Regina kids can now learn how to better manage waste with the touch of a button

The City of Regina has launched an interactive learning experience they hope will help teach kids how to better manage waste and water.

The new, state-of-the-art “education room” at the city’s Waste Management Centre utilizes interactive video, audio and projection technology and is now open for booking.

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“I think you’ll all agree that this is a fun way for kids to discover how the city manages waste and water,” Kim Onrait, Regina’s executive director of citizen services, said Monday morning.

“Kids really are the leaders of tomorrow, and this is a great way to share a vision with them so they can get there.”

Read more: Regina neighbourhoods have had enough of excess garbage

In 2009, as part Waste Plan Regina, the city committed to a goal of diverting 65 per cent of household waste away from the landfill.

According to a recently-released update, though, that number is only around 20 per cent was diverted in 2021.

Additionally, the report states that while the average North American produces about 725 kg of waste per year, the average Regina resident produces 907 kg. That’s a 25 per cent difference.

Read more: Regina’s Heritage residents calling on city for adequate garbage cleanup

Those behind the education room hope it can inspire the change needed to bring Regina’s number down.

“It’s important for all of us to develop lifelong habits and there’s no better time than when you’re young to develop them, ” said Regina Waste, Water and Environment Director Kurtis Doney.

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“And there’s no better way to encourage kids than to make learning fun. This education room has been built with play-based learning in mind.”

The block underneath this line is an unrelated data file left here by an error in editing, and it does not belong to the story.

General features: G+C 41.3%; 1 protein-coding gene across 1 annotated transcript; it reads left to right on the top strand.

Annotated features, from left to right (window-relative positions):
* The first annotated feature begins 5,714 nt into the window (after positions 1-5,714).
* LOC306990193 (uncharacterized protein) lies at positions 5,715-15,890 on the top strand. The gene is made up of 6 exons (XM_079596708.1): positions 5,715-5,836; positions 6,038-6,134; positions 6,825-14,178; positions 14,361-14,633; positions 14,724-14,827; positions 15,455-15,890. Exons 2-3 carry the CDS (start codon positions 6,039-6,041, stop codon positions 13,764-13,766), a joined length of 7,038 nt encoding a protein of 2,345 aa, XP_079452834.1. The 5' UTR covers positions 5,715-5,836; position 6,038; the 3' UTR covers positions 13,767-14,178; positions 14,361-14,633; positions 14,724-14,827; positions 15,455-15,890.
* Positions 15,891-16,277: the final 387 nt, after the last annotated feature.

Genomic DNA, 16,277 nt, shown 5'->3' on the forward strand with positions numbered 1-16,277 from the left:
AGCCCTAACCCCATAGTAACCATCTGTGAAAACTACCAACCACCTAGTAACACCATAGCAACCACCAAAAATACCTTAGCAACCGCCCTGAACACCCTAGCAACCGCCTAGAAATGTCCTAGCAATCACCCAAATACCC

A look at one of the room’s interactive walls. Connor O’Donovan / Global News

The project is approximately two years in the making.

Its projectors and video screens can be toggled to provide content focused on either waste management or water conservation and sewer protection.

“When the room is in waste management mode, participants learn to reduce waste through simple and concrete actions focused on the three Rs,” Doney said.

“When the room is in water mode, we learn about the story of water, where it goes after we’re done with it and where it ends up.”

It cost approximately $300,000, according to the city, and was designed by Graphics eMotion, a Montreal-based company that specializes in large-scale multimedia installations.

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Tours and experiences can be booked on the City of Regina website.

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